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For the fourth straight season, the Phoenix Suns will be relying on lottery luck to try to solve their problems

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The vicious cycle of losing hasn’t flipped to winning. This season, Phoenix took another step back as they can’t shake the fate of ping pong balls.

NCAA Basketball: Virginia at Duke Rob Kinnan-USA TODAY Sports

Starting in Devin Booker’s rookie season, the Suns decided to begin playing the dangerous tanking game.

If all went to plan from the beginning for former general manager Ryan McDonough, Phoenix would have a duo of Booker and Ben Simmons in their backcourt. Instead, following a 23-59 record, which included firing Jeff Hornacek mid-season and not officially interviewing anyone else before hiring interim head coach Earl Watson, they stayed at No. 4 overall selecting unknown European big man Dragan Bender.

Then, in the spring of 2017, the Suns started to really capture the art of tanking as they were winning too much too fast. They sat Eric Bledsoe, Tyson Chandler, and Brandon Knight over the final quarter of the season to have their record improve by only one game. It helped Phoenix finish with the second-best odds to land the No. 1 pick, but somehow, someway they slipped two spots in the lottery back to No. 4.

Double whammy a few months later, because Bledsoe forced his way out of Phoenix two games into the regular season leaving a gigantic hole at point guard that hasn’t been filled since. The main reason was not having Phoenix offer him an extension during the offseason, but best believe that sitting Bledsoe when he was 100 percent healthy played a big role.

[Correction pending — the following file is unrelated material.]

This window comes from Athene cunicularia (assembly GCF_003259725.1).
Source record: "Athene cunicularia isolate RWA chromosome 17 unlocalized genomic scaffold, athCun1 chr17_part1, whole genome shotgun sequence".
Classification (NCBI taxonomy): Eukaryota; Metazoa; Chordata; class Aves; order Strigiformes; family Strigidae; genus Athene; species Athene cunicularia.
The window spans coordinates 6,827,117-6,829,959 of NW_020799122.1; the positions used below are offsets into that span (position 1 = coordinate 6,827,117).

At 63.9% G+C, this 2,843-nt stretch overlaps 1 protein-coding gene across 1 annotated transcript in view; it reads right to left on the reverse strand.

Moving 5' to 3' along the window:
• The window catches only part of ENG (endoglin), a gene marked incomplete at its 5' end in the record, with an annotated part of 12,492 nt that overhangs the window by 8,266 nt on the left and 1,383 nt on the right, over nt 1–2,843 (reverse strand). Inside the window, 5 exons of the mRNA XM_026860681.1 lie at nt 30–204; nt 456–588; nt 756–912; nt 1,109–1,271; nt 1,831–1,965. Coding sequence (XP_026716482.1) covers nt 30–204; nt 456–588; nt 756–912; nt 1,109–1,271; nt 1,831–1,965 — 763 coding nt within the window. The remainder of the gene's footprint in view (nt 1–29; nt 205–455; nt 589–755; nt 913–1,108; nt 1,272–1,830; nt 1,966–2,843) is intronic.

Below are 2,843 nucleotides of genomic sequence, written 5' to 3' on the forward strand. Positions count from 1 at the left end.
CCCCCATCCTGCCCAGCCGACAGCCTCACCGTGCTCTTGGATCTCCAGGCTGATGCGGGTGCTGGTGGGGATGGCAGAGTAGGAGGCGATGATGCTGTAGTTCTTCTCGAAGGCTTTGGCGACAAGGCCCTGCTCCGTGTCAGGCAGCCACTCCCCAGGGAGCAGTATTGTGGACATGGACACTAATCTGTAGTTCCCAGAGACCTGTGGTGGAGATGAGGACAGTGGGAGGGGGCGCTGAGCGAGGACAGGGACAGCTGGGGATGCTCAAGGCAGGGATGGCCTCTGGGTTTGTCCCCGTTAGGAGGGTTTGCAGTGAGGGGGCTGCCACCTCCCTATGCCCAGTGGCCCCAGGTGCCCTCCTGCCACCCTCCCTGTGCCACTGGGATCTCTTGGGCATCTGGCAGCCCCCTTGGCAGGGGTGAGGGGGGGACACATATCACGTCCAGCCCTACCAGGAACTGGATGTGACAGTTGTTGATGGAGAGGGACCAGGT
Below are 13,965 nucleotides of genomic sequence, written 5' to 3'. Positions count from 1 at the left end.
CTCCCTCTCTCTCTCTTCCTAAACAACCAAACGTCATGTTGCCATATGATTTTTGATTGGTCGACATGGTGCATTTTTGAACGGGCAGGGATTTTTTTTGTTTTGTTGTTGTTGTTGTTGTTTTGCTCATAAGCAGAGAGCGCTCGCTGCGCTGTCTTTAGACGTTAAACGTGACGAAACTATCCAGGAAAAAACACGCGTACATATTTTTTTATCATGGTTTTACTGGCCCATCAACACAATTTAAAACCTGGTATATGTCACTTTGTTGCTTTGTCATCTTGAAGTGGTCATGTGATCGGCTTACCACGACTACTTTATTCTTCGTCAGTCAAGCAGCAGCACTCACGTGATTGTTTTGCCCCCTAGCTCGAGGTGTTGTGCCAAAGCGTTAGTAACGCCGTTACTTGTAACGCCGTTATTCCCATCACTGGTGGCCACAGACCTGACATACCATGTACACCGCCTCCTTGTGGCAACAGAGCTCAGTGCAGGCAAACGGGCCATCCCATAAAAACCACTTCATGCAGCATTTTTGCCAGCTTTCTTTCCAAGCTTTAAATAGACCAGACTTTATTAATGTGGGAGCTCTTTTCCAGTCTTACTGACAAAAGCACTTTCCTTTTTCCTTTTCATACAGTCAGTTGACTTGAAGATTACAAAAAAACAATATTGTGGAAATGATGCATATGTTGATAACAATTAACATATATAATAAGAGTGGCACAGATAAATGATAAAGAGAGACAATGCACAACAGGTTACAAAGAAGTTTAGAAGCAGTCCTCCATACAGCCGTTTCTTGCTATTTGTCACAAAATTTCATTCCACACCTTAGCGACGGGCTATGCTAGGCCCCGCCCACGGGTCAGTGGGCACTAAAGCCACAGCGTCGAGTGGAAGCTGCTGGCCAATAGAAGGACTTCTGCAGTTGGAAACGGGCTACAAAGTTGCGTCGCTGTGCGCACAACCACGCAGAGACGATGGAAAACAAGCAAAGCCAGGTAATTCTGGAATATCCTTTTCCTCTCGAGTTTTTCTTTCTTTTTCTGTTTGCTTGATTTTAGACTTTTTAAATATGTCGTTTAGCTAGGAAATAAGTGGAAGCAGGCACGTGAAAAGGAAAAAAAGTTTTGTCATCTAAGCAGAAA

Quick reminder that this Bledsoe fiasco happened 15 months ago. Also, the Suns could have flipped Bledsoe on draft night in 2017 when Denver reportedly offered Emmanuel Mudiay and the No. 13 pick. That pick near the end of the lottery turned into Donovan Mitchell. It beats me how the Suns still don’t have an answer there outside of rookies or acquiring stopgap options like Elfrid Payton last season, and you have to think this option could be happening again in the next few weeks (for example, maybe someone like Cory Joseph?).

Again, another chance to find Booker’s long-term backcourt partner in Lonzo Ball, ranked No. 1 on the Suns’ board at the time, was gone in an instant due to luck of the draw. Phoenix was able to snatch up Josh Jackson, rated their second-best prospect in the draft anyways, a few spots later with some help from his agent B.J. Armstrong of Wasserman Media Group.

Third time is the charm for Phoenix in 2018 when they pull the tank card again, right? Luckily enough, it was as they got their first No. 1 pick in franchise history. But with no real hesitation, Deandre Ayton was their selection as McDonough believed he had true Hall of Fame type of upside, rather than addressing needs in the backcourt.

Through three years, the Suns had a combined record of 68-178 as McDonough and Co. indicated that the rebuild was over at September’s annual Media Day. Little did McDonough know he would end up being fired two weeks later after laying his fingerprints all over the roster via the draft and free agency.